The workers under the banner of the General Motors Employee Union (GMEU) are demanding that they be absorbed by the factory’s new owner. The hunger strike may further delay finalising a commercial agreement between Hyundai, which has its growth plans for the Indian market hinged on the Talegaon facility and the US automaker.
The local arm of the Korean automaker signed a term sheet with GM for a potential buyout of the Talegaon plant near Pune on March 13.
A final deal is subject to meeting certain conditions including obtaining regulatory approvals from relevant government authorities and all stakeholders.
A spokesperson for Hyundai Motor India said the company doesn’t have any fresh update on the deal with GM, adding that the commercial agreement is still to be signed. An email sent to GM remained unanswered till press time.
This July, the Detroit-based automaker received approval from the Maharashtra government for the closure of the Talegaon plant. The approval is based on certain conditions that relate to the separation package, seeking a no-objection certificate from various agencies, and sharing job-related details of the workers with the buyer, Hyundai. The union has challenged the Maharashtra government’s approval for plant closure in the Bombay High Court. The order is pending.“There will be an indefinite chain hunger strike by 1000 workers by General Motors Employee Union and their families under the guidance of Maharashtra State Labour Action Committee and Shramik Ekta Federation from October 2, 2023, to protest the unemployment caused by the GM and Hyundai deal and Maharashtra’s government’s apathy towards the workers,” said the statement undersigned by President GMEU, Sandeep Bhegde. The GMEU, which has been locked in a protracted legal battle with GM since the company decided to exit the Indian market in 2017, has been rejecting the severance package offered by the company and has instead demanded that they be employed by the company which buys out the plant. Of the 1,086 workers laid off by the company, 880 workers have rejected the package.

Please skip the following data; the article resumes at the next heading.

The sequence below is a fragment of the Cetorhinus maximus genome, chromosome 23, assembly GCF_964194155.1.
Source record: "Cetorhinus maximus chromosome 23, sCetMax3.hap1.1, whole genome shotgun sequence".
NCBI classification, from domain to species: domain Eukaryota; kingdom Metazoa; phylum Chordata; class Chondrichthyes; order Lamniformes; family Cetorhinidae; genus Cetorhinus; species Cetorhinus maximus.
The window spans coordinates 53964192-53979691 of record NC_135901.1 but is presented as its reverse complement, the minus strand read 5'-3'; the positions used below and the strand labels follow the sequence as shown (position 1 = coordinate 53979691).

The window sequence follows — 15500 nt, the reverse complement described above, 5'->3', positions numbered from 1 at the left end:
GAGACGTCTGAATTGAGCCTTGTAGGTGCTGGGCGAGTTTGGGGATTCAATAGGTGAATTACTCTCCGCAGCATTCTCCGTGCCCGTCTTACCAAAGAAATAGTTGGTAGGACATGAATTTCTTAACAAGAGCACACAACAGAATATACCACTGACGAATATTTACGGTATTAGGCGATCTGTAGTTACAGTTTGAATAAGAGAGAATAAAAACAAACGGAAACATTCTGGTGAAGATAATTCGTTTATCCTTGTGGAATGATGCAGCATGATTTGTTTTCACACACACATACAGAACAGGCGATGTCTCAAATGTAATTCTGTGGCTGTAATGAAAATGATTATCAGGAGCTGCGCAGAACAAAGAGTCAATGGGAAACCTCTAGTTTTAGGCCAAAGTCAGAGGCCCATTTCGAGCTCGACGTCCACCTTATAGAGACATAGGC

Among other things, the union’s charter of demands includes transfer of all employees of General Motors’ workers to the new owner, Hyundai Motor India with service conditions. “Without resolving the issue of life and death of 1000 workers and 5000 dependents, the Government should not give any permission to Hyundai Motor,” the statement said.
The union alleged that Maharashtra Chief Minister Eknath Shinde and his deputy Devendra Fadnavis have not given time to the union for a meeting despite repetitive requests since the last six months. “The issue of the workers should be resolved by holding a meeting between the workers and the two companies as soon as possible,” the statement said.